Continuous professional development (CPD) is an important part of teaching. It keeps teachers engaged, motivated and up-to-date with new teaching methods.
But what’s the best way to implement CPD? A ‘check-in’ chat over tea and biscuits during break time is a valued experience, but successful CPD requires much more than that.
Why do teachers need CPD?
While of course teachers learn naturally on the job, this learning will be limited by their own experience. By growing and evolving through CPD, their quality of teaching will improve and become more effective, resulting in higher learning success for their pupils.
CPD achieves this by:-
- Evolving their skillset.
- Keeping knowledge and skills current.
- Increasing confidence.
- Identifying gaps in their skills and abilities, which can then be worked on.
- Keeping a record of their achievements and progress.
- Highlighting potential career opportunities so they can focus on specific goals.
CPD is particularly important for newly qualified teachers, who need help with the practicalities of running a classroom and putting together a lesson plan, as well as growing their confidence.
Professional development needs to be practice-based
Training courses have a key role to play in CPD, but it’s implementing what’s been learnt that turns that learning into development. The ability to transfer and adapt what’s been taught on a course is what enables teachers to progress from the basics of teaching to a more advanced level. This then helps them use the knowledge and strategies from training courses in ways that benefit their students the most.
Creating a CPD plan
When putting together a plan for which areas to develop, think about what it is you want your pupils to achieve and what’s preventing them from doing so. Which area of expertise or knowledge are you lacking that would enable you to maximise your students’ experience? When you’ve identified this, you can seek out relevant training, mentoring or guidance in this area.
If you’re a school leader, putting together a plan for all the teachers within your school is a huge challenge. Your staff have a variety of experience, knowledge, methods and ideas. Focus on what you want to achieve and explain to your staff why this matters. Accept that if your goal involves an element of change, it’ll take time to implement. This is why professional development needs to be continuous. Sadly it won’t happen overnight, but, as with muscle memory, doing it regularly will help it to eventually become second nature.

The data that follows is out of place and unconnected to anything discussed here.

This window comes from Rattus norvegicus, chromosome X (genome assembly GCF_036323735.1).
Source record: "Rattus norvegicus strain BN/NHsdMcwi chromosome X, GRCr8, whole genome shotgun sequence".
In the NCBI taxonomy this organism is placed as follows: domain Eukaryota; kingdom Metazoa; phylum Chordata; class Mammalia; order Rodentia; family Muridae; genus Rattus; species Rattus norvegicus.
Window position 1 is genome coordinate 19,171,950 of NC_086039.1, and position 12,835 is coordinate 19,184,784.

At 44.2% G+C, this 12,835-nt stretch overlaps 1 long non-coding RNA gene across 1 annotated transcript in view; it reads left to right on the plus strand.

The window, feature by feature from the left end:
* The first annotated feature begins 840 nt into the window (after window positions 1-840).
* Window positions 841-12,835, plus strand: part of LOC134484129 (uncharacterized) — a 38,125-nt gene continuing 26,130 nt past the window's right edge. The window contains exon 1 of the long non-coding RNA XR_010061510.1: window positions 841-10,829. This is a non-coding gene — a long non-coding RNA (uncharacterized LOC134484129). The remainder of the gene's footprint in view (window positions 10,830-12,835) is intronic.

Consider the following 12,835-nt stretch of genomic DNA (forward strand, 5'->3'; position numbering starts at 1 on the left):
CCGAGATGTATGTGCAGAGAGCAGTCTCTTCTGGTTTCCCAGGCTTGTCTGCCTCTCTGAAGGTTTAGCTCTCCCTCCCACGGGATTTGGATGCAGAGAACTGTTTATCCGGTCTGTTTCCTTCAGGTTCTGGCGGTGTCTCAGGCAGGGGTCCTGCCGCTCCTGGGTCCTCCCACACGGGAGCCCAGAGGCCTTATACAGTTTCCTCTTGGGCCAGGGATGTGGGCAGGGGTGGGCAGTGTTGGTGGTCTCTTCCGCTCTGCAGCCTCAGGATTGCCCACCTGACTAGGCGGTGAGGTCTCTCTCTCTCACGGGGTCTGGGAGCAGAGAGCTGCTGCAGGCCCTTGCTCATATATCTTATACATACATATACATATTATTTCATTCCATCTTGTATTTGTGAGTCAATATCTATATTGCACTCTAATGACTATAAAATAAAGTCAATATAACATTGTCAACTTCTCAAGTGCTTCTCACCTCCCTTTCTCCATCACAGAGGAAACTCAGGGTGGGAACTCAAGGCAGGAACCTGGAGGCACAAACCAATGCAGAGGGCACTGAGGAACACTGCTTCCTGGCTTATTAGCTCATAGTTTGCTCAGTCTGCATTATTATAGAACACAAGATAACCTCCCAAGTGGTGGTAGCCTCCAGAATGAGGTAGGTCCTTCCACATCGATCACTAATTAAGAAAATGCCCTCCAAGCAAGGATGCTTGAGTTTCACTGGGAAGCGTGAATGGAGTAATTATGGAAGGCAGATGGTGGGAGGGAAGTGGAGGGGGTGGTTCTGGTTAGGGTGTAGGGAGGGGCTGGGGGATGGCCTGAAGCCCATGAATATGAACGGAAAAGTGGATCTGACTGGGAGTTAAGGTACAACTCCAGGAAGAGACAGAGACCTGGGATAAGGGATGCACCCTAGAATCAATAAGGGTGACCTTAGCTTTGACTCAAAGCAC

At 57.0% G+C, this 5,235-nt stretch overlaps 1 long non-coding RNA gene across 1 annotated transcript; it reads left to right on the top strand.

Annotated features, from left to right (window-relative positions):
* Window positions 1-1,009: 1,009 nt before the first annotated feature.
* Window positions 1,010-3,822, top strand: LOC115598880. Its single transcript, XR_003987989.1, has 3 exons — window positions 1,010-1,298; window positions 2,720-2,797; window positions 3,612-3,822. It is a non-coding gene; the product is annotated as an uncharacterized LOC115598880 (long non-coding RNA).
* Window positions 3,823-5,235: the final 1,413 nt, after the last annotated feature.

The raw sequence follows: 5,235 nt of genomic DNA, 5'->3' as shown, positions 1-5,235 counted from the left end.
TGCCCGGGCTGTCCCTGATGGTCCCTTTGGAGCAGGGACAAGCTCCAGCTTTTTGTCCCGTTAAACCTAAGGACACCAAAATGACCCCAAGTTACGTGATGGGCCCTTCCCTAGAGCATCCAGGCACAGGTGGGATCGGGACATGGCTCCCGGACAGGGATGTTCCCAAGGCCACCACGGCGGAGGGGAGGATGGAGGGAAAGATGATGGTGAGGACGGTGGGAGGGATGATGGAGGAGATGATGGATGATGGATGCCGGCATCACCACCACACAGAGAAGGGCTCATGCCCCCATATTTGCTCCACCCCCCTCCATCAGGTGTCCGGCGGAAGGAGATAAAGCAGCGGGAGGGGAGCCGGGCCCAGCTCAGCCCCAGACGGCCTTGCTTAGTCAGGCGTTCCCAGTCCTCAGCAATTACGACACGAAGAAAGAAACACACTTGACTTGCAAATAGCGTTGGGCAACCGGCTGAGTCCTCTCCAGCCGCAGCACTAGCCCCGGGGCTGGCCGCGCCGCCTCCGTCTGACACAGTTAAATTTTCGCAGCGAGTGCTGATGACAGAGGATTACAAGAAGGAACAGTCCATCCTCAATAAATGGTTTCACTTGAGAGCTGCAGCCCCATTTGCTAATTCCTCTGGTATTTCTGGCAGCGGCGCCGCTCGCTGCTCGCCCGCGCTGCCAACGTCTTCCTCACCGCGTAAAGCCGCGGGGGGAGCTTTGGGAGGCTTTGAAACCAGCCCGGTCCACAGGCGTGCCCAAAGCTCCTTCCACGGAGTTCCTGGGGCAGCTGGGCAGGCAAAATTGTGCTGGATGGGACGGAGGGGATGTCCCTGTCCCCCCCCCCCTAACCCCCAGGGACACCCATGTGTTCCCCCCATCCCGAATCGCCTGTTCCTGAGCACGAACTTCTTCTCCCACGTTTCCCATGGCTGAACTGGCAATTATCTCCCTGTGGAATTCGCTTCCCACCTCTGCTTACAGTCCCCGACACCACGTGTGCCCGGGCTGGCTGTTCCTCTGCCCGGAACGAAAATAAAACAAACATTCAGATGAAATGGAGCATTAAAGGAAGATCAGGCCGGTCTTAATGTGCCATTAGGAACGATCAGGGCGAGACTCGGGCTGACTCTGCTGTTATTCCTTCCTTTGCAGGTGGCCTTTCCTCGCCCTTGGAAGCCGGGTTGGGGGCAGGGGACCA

Don’t forget to check in regularly (this is where the tea and biscuits come in) to ensure progress is going well, discuss any issues as they arise, and plan the next stage of development.
In it for the long term
With experience comes confidence. You know how to handle situations that would have daunted you once. You’re comfortable with your teaching methods. You don’t have to refer to notes to get through a class. You’re even asked to mentor new teachers.
But that doesn’t mean you wouldn’t benefit from CPD.
While you won’t need as much as student teachers new to the profession, it’s important to keep up-to-date with the industry and know what’s going on. You don’t want to be on par with the parents struggling to get their heads around the GCSE number grading system when ABC etc had worked just fine for them.
Ask to see your school’s CPD initiatives and take ownership of the areas you’d like to work on. Rather than seeing it as unnecessary or a time suck when you’re already stretched, view it as an investment in your career and an opportunity to become an even better teacher than you already are.